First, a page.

# Convert Binary Ip Address to Decimal

Being able to convert binary **ip address** to decimal form or from a decimal ip address to binary is crucial in passing your Cisco CCNA exam. Binary numbers is the language of computers, which consists of ones and zeros. In a binary code the ones represent an on switch, while the zeros represent an off switch. The reason it is important to learn how to convert binary to decimal is because you will need this skill in order to pass you CCNA exam, plus troubleshooting subnets in the real world.

## Binary Ip Address

To start this off you must first understand that an *ip address* consists of 32 bits of information. A bit is one binary digit, either a one or a zero. Now each ip address is broken up into a dotted quad or dotted decimal format, which each decimal represents 8 bits of information (8 bits times 4 decimal = 32 bits). For example if you took the ip address 192.168.1.1:

- 192 = 8 bits
- 168 = 8 bits
- 1 = 8 bits
- 1 = 8 bits
- The binary address would be 11000000101100000000000100000001

Now you may be wondering how I was able to convert the decimal address to binary. I will example how I was able to convert a decimal ip address to binary in just moment. For now just take a look at the table below.

Decimal |
128 |
64 |
32 |
16 |
8 |
4 |
2 |
1 |

Binary |
bit | bit | bit | bit | bit | bit | bit | bit |

### Convert Decimal Ip Address to Binary Ip Address

In order to convert an ip address from the decimal format to a binary format, let’s first take a look at how to convert the binary address to a decimal address. In the example above the binary address is 11000000101100000000000100000001, in order to convert this to decimal form first break the binary ip address into 4 sections, for example 11000000 10101000 00000001 00000001. Now all you have to do is place a 1 in the table corresponding to the decimal value.

We will first start with the 11000000, so what you would do is place a place a one underneath the 128 and the 64. You would then place a zero underneath the 32, 16, 8, 4, 2, and 1. Once you have placed the binary (bits) underneath the decimal numbers, simply add the decimal numbers where there are binary ones. So 128 + 64 = 192. Remember always to start from left to right.

Decimal |
128 |
64 |
32 |
16 |
8 |
4 |
2 |
1 |

Binary |
1 | 1 | 0 | 0 | 0 | 0 | 0 | 0 |

You would then do the exact same thing to the 10101000. 128 + 32 + 8 = 168

Decimal |
128 |
64 |
32 |
16 |
8 |
4 |
2 |
1 |

Binary |
1 | 0 | 1 | 0 | 1 | 0 | 0 | 0 |

So now let’s take this a little bit further now, let’s me show you how to convert an ip address into a binary address. In this example I will use the ip address of 176.18.25.20. To get the binary address of 176.18.25.20 break the ip address again into 4 different sections. So using what you learned above, let’s solve the problem.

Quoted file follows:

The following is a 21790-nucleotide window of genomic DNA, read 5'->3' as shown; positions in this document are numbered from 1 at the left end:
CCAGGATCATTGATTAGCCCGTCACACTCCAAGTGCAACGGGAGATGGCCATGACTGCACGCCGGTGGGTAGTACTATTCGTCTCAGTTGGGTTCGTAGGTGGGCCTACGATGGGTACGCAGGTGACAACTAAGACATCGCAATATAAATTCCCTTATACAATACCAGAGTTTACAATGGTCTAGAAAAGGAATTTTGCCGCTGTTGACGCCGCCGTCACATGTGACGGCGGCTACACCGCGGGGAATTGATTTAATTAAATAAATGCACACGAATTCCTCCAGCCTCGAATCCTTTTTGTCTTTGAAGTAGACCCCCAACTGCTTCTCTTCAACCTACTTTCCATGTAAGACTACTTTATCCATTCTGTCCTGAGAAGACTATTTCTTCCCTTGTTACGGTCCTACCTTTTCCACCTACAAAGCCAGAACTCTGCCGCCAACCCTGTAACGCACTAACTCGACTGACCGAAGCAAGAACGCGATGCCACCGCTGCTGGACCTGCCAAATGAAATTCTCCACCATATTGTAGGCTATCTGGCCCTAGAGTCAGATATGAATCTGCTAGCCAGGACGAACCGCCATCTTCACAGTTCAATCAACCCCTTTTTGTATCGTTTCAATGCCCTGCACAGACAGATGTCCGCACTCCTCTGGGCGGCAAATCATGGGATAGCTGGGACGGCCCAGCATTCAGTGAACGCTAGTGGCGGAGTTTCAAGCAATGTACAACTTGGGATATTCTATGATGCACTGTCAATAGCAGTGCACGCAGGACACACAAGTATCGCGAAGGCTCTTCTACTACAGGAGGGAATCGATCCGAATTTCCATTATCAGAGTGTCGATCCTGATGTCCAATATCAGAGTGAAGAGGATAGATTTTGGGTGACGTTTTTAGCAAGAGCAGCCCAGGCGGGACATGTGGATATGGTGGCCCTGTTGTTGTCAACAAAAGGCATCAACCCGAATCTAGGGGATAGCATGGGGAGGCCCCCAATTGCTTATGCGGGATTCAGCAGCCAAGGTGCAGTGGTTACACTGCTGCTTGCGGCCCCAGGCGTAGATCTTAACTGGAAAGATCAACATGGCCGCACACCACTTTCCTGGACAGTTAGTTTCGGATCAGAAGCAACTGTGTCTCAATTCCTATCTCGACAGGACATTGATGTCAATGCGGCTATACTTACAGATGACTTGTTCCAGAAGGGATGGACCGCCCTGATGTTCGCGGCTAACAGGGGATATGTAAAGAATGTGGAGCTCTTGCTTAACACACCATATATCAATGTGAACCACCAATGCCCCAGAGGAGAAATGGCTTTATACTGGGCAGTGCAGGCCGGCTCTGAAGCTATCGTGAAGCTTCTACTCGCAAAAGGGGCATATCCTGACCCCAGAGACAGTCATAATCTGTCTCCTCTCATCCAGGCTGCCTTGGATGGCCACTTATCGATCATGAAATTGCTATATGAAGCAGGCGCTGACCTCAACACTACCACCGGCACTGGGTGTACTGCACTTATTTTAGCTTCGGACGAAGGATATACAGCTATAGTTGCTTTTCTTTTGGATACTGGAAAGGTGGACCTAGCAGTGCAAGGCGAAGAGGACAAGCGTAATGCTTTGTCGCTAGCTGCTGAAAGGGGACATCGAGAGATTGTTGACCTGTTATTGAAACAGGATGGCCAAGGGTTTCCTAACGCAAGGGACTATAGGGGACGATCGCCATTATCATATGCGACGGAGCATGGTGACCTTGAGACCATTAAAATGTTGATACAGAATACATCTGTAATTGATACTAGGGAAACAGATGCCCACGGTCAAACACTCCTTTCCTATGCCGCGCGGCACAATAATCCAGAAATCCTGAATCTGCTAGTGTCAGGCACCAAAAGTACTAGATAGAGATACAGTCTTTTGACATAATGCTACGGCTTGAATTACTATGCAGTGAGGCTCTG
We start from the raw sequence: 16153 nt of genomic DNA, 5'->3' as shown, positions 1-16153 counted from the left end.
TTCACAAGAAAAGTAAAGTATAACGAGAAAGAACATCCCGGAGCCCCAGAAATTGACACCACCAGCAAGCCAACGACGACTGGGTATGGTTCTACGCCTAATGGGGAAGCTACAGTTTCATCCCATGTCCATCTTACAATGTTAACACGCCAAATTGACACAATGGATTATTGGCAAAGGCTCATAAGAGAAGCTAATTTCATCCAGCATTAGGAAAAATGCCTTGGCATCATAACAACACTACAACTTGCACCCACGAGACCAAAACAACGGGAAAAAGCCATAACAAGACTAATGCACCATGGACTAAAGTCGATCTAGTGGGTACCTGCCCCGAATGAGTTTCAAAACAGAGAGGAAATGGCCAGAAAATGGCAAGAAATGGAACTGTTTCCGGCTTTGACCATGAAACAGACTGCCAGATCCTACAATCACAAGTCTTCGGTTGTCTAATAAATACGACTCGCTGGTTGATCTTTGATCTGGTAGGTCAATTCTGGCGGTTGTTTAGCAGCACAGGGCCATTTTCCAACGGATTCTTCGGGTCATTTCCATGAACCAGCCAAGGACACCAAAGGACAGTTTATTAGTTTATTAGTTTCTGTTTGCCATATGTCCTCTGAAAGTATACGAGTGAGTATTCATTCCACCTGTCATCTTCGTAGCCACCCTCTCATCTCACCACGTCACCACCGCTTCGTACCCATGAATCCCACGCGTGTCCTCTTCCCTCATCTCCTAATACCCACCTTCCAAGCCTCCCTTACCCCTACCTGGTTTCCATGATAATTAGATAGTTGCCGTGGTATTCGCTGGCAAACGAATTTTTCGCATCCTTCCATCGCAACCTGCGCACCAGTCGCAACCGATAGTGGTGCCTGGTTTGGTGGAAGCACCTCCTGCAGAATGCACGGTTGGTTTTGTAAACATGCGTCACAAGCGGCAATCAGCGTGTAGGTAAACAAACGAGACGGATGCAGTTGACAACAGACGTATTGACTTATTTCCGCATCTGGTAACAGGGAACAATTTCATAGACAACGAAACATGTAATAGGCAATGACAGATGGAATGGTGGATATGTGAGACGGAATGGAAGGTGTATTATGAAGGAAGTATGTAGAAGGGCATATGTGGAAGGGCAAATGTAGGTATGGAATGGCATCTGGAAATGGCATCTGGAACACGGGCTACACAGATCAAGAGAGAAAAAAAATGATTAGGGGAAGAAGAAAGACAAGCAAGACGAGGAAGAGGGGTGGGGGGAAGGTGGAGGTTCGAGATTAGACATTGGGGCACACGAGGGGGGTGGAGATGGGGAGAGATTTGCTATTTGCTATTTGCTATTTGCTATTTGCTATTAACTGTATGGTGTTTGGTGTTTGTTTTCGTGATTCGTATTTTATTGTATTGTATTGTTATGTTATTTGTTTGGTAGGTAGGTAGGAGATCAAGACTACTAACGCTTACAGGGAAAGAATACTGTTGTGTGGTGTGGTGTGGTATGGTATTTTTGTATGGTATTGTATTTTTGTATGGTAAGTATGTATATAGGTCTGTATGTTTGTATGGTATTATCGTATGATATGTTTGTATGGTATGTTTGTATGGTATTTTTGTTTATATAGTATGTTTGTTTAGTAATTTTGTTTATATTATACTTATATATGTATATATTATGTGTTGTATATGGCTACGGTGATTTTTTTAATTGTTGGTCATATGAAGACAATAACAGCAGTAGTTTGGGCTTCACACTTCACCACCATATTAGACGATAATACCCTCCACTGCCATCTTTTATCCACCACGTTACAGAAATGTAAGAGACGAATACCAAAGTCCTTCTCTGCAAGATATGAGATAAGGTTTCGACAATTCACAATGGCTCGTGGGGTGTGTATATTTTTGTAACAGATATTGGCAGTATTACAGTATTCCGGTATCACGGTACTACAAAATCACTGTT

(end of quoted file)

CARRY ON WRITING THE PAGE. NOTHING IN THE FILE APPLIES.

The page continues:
We will first start with the first section of the ip address, which is the 176. Using the chart above, you would place a one underneath the 128 (176-128=48). Since we now have a value of 48, we obviously cannot take 64 from 48, so we would place a zero in that spot. We will then move onto the next decimal number which is 32. Since we can subtract 32 from 48 (48-32=16) we will place a one underneath the 32. Now all we have left over is 16 and since 16 in the next spot in the chart (16-16=0) we will place a one underneath the 16. Since we are now at zero, we will then place a zero underneath the 8, 4, 2, and 1. So all you have to do now is write down the ones and zeros, which would be 10110000.

Decimal |
128 |
64 |
32 |
16 |
8 |
4 |
2 |
1 |

Binary |
1 | 0 | 1 | 1 | 0 | 0 | 0 | 0 |

Repeating the process above, we will now work with the second part of the ip address, which is 18. Since you cannot get 128 from 18 (18-128), or 64 (18-64) or 32 (18-32), we will place a zero underneath the 128, 64, and 32. Now we can get 16 from 18 (18-16=2), so we will place a one underneath the 16. Again we cannot get 8 from 2 (2-8) or 4 from 2 (2-4), but we can get 2 from 2 (2-2=0). I’m guessing and hoping you are beginning to recognize the pattern, so of course you would place a one underneath the 2. And finally since we are now at 0, you will place a zero underneath the 1. The finally binary value for the decimal form of 18 is 00010010.

Decimal |
128 |
64 |
32 |
16 |
8 |
4 |
2 |
1 |

Binary |
0 | 0 | 0 | 1 | 0 | 0 | 1 | 0 |

You will then need to repeat the process over to find out what the binary value is for the 25 and the 20 for the ip address of 166.18.25.20. In the end the binary address of 176.18.25.20 is 10110000 00010010 00011001 00010100 or 10110000000100100001100100010100.

There is a quick example of a C program that will convert the IP address dot-quad (string) into its decimal representation and back.

http://www.lainoox.com/convert-ip-address-decimal-c/

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Convert the following binary IP address to its dotted decimal form, and indicate which Class of address (A, B, or C) it is.

11011100.11101010.10100111.11111011

Dotted decimal: ____________________________________________

Class: __________

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